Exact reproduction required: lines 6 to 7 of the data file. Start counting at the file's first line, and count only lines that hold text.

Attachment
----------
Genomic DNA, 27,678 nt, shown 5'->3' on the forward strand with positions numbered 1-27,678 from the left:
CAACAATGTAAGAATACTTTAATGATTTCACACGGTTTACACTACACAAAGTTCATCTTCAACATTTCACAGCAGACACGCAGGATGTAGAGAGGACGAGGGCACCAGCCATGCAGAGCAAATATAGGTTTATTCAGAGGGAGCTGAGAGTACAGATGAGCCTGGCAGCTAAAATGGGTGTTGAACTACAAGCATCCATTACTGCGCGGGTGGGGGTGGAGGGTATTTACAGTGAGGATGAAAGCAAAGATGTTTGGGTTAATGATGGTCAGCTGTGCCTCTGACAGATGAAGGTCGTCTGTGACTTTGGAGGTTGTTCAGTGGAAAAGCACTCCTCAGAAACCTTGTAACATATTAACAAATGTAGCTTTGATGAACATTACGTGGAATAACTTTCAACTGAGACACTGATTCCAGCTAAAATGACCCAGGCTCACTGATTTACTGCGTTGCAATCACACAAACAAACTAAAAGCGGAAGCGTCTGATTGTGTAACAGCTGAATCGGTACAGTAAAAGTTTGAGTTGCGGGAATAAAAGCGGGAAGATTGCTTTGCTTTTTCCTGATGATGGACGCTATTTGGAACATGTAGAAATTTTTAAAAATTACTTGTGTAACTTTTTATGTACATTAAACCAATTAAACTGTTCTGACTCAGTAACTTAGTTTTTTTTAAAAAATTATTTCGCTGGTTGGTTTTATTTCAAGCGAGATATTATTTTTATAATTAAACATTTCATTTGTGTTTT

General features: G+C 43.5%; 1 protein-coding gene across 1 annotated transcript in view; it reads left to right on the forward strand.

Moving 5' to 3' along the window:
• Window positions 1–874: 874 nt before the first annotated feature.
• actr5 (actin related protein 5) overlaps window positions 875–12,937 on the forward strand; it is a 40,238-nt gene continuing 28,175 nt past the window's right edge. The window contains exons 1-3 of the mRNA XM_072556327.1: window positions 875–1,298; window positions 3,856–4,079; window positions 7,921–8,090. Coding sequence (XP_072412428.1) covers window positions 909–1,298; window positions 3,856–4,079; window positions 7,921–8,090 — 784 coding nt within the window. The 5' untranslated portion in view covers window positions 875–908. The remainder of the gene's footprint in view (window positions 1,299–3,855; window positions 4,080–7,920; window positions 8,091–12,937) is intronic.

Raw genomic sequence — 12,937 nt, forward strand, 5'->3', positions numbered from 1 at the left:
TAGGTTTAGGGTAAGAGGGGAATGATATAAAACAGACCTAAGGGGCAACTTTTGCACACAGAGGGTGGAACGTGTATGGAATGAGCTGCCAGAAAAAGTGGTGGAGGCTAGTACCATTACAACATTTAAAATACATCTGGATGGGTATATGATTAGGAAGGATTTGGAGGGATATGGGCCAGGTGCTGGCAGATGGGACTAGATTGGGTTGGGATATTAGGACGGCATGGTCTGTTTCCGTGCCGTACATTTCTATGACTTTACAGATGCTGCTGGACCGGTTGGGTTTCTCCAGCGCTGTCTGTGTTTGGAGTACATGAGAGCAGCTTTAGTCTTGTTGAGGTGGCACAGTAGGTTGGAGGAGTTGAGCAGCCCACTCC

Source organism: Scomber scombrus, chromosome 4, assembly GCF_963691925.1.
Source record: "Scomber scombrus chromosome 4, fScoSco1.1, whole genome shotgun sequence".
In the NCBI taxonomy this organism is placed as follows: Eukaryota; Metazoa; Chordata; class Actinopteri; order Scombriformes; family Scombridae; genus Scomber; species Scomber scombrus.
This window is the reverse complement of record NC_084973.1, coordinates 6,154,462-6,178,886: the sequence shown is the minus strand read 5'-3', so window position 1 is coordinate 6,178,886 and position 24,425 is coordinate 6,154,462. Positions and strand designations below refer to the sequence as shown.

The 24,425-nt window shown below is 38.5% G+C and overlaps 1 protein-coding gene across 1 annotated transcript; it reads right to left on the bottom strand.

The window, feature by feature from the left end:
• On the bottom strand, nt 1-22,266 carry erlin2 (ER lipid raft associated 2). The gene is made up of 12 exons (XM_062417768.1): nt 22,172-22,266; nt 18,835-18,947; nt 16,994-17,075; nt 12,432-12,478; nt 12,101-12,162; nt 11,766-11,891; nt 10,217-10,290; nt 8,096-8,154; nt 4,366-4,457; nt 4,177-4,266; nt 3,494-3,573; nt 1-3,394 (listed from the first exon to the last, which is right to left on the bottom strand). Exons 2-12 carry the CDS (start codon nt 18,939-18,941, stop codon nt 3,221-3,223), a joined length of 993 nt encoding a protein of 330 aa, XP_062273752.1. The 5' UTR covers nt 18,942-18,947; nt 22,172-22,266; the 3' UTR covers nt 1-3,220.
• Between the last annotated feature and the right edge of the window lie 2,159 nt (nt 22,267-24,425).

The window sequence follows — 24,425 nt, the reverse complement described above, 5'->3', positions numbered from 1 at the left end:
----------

• actr5 (actin related protein 5) overlaps window positions 875–12,937 on the forward strand; it is a 40,238-nt gene continuing 28,175 nt past the window's right edge. The window contains exons 1-3 of the mRNA XM_072556327.1: window positions 875–1,298; window positions 3,856–4,079; window positions 7,921–8,090. Coding sequence (XP_072412428.1) covers window positions 909–1,298; window positions 3,856–4,079; window positions 7,921–8,090 — 784 coding nt within the window. The 5' untranslated portion in view covers window positions 875–908. The remainder of the gene's footprint in view (window positions 1,299–3,855; window positions 4,080–7,920; window positions 8,091–12,937) is intronic.

Raw genomic sequence — 12,937 nt, forward strand, 5'->3', positions numbered from 1 at the left: